Lumus is Launching a Next Generation Z-Lens

Lumus (Ness Ziona, Israel) has developed a second generation Z-Lens product.  The new Z-Lens is reported as retaining all of the performance advantages provided by the “two dimension architecture” found in the original, so-called Maximus version of this product.  One improvement specifically mentioned is that the new Z-Lens product has an optical engine that is 50%smaller than that of the Maximus.

Z-Lens: Configuration and Features

The image is created by a microprojector module that is hidden in the temple of the eyeglass frame – typically integrated into the top perimeter corner of each lens cutout.  The module consists of two components.  The first is a microprojector which generates and projects the image.  The microprojector itself is comprised of a microdisplay that generates the virtual image.  The microdisplay can be any one of a variety of types including microLED, LCoS or laser based.  The projector also includes an optics module that collimates the image and directs the light toward the entrance aperture of the second component, a reflective waveguide.  The waveguide is the “screen” onto which image is displayed.  The waveguide consists of a series of cascading, partially reflective mirrors etched into a coating that sits on a glass lens.  The first array of transflective mirrors expands the image in one dimension (vertically) and also diverts light towards the second array.  The second array expands the image in a second dimension (horizontally).  The two dimensionally expanded image now leaves the waveguide and is reflected straight into the user’s eye.  The virtual image seems to hover right in front of the wearer.

A video appended to the end of this article discusses the Z-Lens.  The figure below illustrates the configuration of the Z-Lens and its’ integration into the frame of a pair of glasses.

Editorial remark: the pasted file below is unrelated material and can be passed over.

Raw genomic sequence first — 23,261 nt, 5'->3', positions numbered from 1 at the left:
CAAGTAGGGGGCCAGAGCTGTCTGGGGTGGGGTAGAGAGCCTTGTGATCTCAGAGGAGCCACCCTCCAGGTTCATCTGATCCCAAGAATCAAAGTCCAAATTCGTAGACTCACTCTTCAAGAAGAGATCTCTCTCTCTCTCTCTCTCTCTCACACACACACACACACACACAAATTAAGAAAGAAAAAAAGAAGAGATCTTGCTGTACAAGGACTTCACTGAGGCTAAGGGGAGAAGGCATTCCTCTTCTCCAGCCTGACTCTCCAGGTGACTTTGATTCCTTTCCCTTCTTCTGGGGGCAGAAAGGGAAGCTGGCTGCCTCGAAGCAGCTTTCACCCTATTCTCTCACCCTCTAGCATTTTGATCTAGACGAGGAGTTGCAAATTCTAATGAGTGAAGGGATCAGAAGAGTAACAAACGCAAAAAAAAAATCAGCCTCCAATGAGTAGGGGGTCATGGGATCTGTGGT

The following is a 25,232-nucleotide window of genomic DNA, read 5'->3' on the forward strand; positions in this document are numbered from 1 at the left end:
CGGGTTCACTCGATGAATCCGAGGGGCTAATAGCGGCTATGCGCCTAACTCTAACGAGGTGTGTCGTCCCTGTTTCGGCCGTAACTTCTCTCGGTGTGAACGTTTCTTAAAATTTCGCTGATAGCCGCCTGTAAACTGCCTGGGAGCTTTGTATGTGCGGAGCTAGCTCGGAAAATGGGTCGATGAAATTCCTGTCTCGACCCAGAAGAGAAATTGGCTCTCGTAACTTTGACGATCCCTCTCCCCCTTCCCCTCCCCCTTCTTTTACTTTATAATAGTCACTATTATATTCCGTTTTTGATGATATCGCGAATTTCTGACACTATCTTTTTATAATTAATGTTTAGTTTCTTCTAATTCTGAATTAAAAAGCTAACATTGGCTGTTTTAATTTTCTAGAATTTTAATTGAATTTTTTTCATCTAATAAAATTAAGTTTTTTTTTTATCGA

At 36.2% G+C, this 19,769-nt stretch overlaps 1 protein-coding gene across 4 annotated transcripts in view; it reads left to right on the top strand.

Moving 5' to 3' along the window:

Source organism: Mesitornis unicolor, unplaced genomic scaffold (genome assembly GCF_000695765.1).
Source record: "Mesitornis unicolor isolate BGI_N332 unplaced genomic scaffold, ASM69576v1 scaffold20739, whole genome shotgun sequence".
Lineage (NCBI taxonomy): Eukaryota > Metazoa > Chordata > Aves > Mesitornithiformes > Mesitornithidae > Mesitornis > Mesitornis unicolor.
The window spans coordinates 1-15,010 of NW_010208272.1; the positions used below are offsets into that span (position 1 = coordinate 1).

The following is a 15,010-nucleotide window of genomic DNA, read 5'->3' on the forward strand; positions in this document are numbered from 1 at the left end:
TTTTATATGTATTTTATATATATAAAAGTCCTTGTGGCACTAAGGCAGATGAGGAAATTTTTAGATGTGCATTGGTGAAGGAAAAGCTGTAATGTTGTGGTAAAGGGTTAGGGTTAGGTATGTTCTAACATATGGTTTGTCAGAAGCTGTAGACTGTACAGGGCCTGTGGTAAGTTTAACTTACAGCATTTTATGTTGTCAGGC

Left: Lumus Z-Lens waveguide architecture.  Center: Z-Lens hardware.  Right: Example of Z-Lens integrated into the frame of a pair of glasses.

Z-Lens’ new optical engine features 2K x 2K image resolution.  With a brightness of 3,000 nits/Watt, it is expected that wearers will be able to view quality augmented reality imagery even in daylight.  In addition, having such a bright image can enable a much lower power solution.

The first prototypes of Lumus Z-Lens will feature a 50 degree field of view.  The company has, however, a product roadmap for achieving a greater than 80 degree field of view.

Other qualities of Z-Lens based AR glasses may include the following:

  • The size and structure of the new Z-Lens is claimed to give manufacturers more options regarding where to position the light aperture.  Such flexibility should enable the creation of less bulky and more “natural looking” AR eyewear.
  • The elimination of ambient light artifacts or small light glares on the optical display that typically occur in AR eyewear when the display is off.  More than that, AR glasses incorporating a Z-Lens do not draw attention to the fact that the wearer is wearing AR glasses because the Z-Lens does not produce any “eye glow.”
  • Z-Lens architecture allows for direct bonding of optical elements for Rx prescription glasses.  This feature allows consumers to customize their AR eyeglasses to their vision without bulky, heavy inserts, enabling them to be utilized as normal eyewear.
  • Provides more privacy through light leakage control.  Third parties are not able to see what the AR wearer is viewing.
  • A new bonding feature within the Z-Lens allows for dynamic focal lens integration that helps mitigate the vergence – accommodation conflict.

It might be mentioned that there are many reviews of the new Lumus Z-Lens posted on-line.  Almost without exception, the reviews are excellent.

Lumus holds more than 430 patents, with more than 540 additional patents pending.  Lumus claims that this puts the company among the world’s top patent holders for augmented reality optics.

Lumus is reportedly in talks with major technology players regarding the use of the Z-Lens in AR glasses products – though, at this time, none have been named.  In addition, the company reports that it has arranged mass manufacturing partnerships.  Quanta Computer has a full line set up in Taipei.  Schott has a production line set up in Panang, Malaysia.

Despite all the progress to date, it seem that Z-Lens enabled products may not be in the market until sometime in 2024.  It is further reported as likely that the first AR glasses product offerings will be monocular.